Far from revisiting its assertive posturing in adjacent waters, China is seemingly determined to consolidate its position in the South China Sea at the expense of its smaller neighbors. The latest satellite imagery, released by the Center for Strategic and International Studies, indicate extensive Chinese construction activities in highly contested areas, particularly the Spratly Islands, which have been actively claimed by Vietnam, Malaysia, China, Taiwan, and the Philippines.
Though Vietnam has occupied the greatest number of contested features in the Spratlys, China is the most capable, ambitious (and geographically distant) claimant in the area. Given the magnitude of the power asymmetry between Beijing and its Southeast Asian neighbors, China has the wherewithal to unilaterally dictate the tempo and trajectory of maritime disputes in the South China Sea. Despite being a relative late-comer, China has rapidly augmented its position, artificially transforming highly strategic features such as the Fiery Cross Reef, which has been enlarged to eleven times its original size.
The reef is a formidable military garrison, with up to two hundred Chinese troops stationed there. It is expected to host its own airstrip in the near future, a crucial prelude to what could become a de facto Chinese Air Defense Identification Zone (ADIZ) in the South China Sea. This would complement China’s ADIZ in the East China Sea, paving the way for China to dominate the skies above the entire first chain of islands in the western Pacific.
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Some analysts have argued that China has been simply fortifying its position in features it has taken control of since the latter decades of the 20th century. Therefore, according to these observers, there should be no cause for alarm, since Beijing is supposedly just fortifying rather than expanding its presence in the Spratly chain of islands.
Yet, China has also been reasserting its recent occupation of the Scarborough Shoal, which it forcibly wrested control of after a precarious showdown with the Philippines in mid-2012. The contested feature falls well within the Philippines’ 200-nautical-miles Exclusive Economic Zone (EEZ), but China has upped the ante by persistently denying access to Filipino fishermen straddling close to the fisheries-resources-rich Scarborough Shoal.
When it comes to territorial disputes, China has not recalibrated its “peripheral diplomacy.” There is little evidence that Xi Jinping is following through on his early-2014 declaration that Beijing is opposed to “hegemonism,” and committed to “peaceful development and safeguarding world peace with all other countries.”
The Scramble in the Pacific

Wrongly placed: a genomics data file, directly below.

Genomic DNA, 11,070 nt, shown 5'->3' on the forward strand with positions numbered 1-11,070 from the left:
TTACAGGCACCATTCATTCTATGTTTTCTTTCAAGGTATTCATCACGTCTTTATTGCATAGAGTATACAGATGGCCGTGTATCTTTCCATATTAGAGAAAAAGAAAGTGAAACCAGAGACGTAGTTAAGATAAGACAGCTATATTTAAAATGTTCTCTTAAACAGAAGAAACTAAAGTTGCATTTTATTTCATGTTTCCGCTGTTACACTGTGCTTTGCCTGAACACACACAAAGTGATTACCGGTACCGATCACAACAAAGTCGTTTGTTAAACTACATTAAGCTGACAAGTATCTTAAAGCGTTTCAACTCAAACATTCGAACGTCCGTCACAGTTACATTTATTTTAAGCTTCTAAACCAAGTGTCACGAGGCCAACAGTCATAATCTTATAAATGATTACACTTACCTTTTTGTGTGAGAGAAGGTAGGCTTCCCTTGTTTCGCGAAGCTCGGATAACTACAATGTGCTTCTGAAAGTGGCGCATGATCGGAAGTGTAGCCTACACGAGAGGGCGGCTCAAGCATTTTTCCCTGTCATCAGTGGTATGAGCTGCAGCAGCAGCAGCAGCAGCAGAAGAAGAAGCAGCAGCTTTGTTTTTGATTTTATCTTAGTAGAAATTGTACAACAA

The South China Sea is often likened to the Persian Gulf, a conflict-prone area that represents one of the world’s most critical Sea Lines of Communications (SLOCs)—and a massive source of hydrocarbon resources. But the South China Sea happens to be, first and foremost, extremely rich in fisheries resources, a key source of livelihood for tens of millions of people residing in coastal regions of East Asia, and, to a lesser degree, in hydrocarbon resources. This makes the South China Sea arguably an even more economically significant and resource-diverse SLOC than the Persian Gulf.
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Compared to the strategic landscape in the Persian Gulf, the scope and breadth of maritime competition in the South China Sea is far more complicated. In the Persian Gulf, the Iranians represent a solitary revisionist power confronting an armada of American naval forces, backed by a heavily-armed coalition of Gulf Cooperation Council (GCC) members, particularly Saudi Arabia and the United Arab Emirates.
The matrix of competition in the South China Sea, in contrast, is more fluid and multi-dimensional, with various regional and extra-regional actors vying for prized resources and/or strategic depth in the area. With the rapid deterioration of marine and fisheries resources in the area, largely thanks to large-scale illegal fishing (mostly by Chinese vessels), the impetus for locking up depleting resources in the South China Sea has reached new heights.
China recently finalized a comprehensive fisheries survey across the South China Sea, reflecting its growing concern over the livelihood of millions of Chinese fisher folks, who depend on unimpeded access to large-scale marine resources. China’s most recent survey suggests between 73 million and 172 million tons of mesopelagic fishery reserves in the contested areas.
In the absence of democratic elections, the Chinese Communist Party (CCP) primarily relies on its economic performance to generate legitimacy and prevent social upheavals. So clearly there are domestic political considerations behind China’s resource-motivated move into the South China Sea, aside from the widely reported necessity to appease hardline nationalist constituencies in the military and civilian circles.